Deadpool hits theaters and receives positive reviews

Deadpool hits theaters and receives positive reviews

Chloe Ruffenanch, Staff writer

Deadpool is the most recent addition to the Marvel Cinematic Universe and was easily one of the most anticipated superhero films this year. Upon its release on February 12, 2016 the movie has received overwhelmingly good feedback on FOX’s risk.

Unlike most Marvel heroes, Deadpool is owned by FOX rather than Disney, leaving the responsibility of its production to a different company. The company took a large gamble when creating the first superhero movie to be given a Restricted rating.

Deadpool marks the first rated R film to be released under the Marvel brand and its Restricted rating comes as no surprise. The Deadpool character is famous and loved for being more explicit than the common heroes most children adore. His comics are littered with curse words and nudity, something that the film adaptation of the character did not shy away from.

The movie was very true to Marvel’s beloved “merc with a mouth”. They portrayed the character accurately with his consistent comedic relief and abundant curse words. Ryan Reynolds, who dawned the red suit was the most accurate actor for the role. But it’s not as if the casting directors had a choice in the matter given that Reynolds has been known to have been trying to bring Deadpool to the big screen for eleven years. The film was not even considered until test footage was leaked and fans began to vigorously back and encourage its production. And after many years, the fans’ efforts have finally paid off.

The Deadpool movie was adored by fans and has received positive feedback from critics as well. The film has even acquired an 8.8 scoring on IMDb, which when compared to recent Marvel releases like Age of Ultron (7.6) is a significant rating. To put things into perspective, it nearly touches the Dark Knight’s 9.0 rating, which is a movie considered to be one of the greatest superhero films of all time.

This movie is significant in the way that it is unique. It deviates from DC’s gritty appearance and Marvel’s typical censored quips. The movie makes fun of itself just as the beloved comic book character frequently does. It contained many of Deadpool’s fourth wall breaks and frequent jests at Ryan Reynolds and X Men Origins: Wolverine’s adaptation of the character throughout the movie.

The movie in its entirety is a comedic action film but has many different genres brought into it as well. The first third of the movie is seemingly concentrated on the development of the romance between Wade Wilson and his girlfriend Vanessa which is arguably the most developed and concrete aspect of the film. Their relationship becomes the focal point and driving factor for the entire movie and Wilson’s character arch. Their relationship is effortless and is not watered down by the frequent superhero-romance clichés. Vanessa is not the typical damsel-in-destress accessory to Wade Wilson’s story. She holds her own, which is fortunately deviant from the typical romances represented in comic book adaptations.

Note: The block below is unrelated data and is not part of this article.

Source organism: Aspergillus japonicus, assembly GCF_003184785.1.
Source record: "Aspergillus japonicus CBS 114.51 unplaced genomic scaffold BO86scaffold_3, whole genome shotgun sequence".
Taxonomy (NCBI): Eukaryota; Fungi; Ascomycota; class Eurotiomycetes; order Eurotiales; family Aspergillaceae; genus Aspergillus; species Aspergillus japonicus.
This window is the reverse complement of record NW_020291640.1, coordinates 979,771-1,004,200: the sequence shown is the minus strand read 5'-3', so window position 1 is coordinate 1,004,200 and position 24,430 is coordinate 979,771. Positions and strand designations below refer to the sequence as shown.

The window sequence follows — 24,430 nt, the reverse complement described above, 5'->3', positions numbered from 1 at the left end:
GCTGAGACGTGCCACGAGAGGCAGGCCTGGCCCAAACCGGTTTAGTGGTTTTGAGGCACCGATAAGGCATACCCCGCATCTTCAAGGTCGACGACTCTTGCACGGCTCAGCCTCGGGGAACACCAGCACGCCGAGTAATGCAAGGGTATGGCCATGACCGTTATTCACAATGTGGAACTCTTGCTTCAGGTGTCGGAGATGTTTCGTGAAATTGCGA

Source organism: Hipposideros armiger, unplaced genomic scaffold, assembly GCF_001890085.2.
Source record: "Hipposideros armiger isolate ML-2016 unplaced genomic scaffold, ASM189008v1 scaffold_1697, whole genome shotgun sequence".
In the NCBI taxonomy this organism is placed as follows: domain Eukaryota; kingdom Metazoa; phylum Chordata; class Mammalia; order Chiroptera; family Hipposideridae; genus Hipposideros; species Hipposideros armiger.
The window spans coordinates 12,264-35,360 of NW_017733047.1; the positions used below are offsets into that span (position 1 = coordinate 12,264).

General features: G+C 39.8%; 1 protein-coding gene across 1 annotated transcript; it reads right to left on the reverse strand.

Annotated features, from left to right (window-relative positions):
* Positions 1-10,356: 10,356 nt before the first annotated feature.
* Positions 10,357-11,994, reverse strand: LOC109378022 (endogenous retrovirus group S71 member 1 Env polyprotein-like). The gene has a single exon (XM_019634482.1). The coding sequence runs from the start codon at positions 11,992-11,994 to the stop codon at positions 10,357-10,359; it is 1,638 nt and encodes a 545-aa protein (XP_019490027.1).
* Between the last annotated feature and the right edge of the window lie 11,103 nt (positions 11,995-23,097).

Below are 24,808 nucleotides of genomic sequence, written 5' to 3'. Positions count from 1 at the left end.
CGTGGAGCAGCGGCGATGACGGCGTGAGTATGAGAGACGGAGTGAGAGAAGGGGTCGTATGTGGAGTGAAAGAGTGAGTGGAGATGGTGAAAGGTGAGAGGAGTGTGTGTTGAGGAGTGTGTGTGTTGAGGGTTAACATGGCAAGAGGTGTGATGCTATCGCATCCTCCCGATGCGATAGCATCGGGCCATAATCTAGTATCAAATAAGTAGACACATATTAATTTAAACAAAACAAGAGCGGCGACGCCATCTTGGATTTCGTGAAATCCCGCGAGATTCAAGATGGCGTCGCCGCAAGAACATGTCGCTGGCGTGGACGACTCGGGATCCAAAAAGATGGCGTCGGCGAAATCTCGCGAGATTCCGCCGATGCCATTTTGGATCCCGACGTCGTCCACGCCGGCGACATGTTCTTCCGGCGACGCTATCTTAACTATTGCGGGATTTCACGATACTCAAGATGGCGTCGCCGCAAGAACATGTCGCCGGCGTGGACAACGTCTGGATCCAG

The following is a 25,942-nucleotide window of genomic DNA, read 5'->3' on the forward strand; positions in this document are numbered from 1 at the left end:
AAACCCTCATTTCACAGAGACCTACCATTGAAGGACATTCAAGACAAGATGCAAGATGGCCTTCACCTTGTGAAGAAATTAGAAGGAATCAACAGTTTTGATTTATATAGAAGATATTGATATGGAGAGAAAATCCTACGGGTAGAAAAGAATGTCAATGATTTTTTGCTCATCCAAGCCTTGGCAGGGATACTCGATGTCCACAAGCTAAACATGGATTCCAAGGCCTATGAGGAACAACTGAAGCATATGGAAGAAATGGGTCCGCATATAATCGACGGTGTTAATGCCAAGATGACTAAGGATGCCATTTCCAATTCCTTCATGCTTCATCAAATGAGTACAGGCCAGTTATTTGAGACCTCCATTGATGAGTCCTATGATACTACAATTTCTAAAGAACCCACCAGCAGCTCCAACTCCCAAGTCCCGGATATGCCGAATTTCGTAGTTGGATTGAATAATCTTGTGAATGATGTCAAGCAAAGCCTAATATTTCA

The second third of the film is focused on the transformation from Wade Wilson into his Deadpool persona and borderlines on the horror genre at times. After being stricken with multiple types of cancers, Wilson seeks out medical treatment in a sketchy “government” facility which promises to give him superpowers. Unsurprisingly, the “treatment” is not what he signed up for, and for a good half hour, the audience is subjected to disturbing scenes of Wade Wilson’s torturous path down his Deadpool transformation.

The final act of the movie is pure, unadulterated action. Gritty and well-choreographed, the final fight scenes of the film are well executed and everything a Deadpool fan could ask for. It’s thrilling and simply fun to watch.

But while the movie was primarily positive, there were undeniably some flaws. For example, the characters of Colossus and Negasonic Teenage Warhead were marginalized and extremely underdeveloped. While they provided great fan service to Deadpool’s comic book following, their movie adaptations felt underused and left the characters feeling underappreciated.

The second complaint that I had was that it felt far too short. Perhaps that is merely a biased opinion coming from someone who was enjoying the movie so much I did not want it to end. But the hour and forty-eight-minute movie felt like it flew by and left fans wanting more time with their favorite hero. Luckily, FOX has already announced a sequel so more footage of Ryan Reynolds in his red suit will be on their way soon.

Other than those few and sparse complaints, the movie was nearly entirely a success for me. It was funny without being over-the-top, gritty without being needlessly gory, and romantic without being too gushy. Deadpool proved that you can succeed at pleasing a primarily adult audience with a superhero film and that you don’t need to pull your punches and censor things to make a superhero movie worth seeing.


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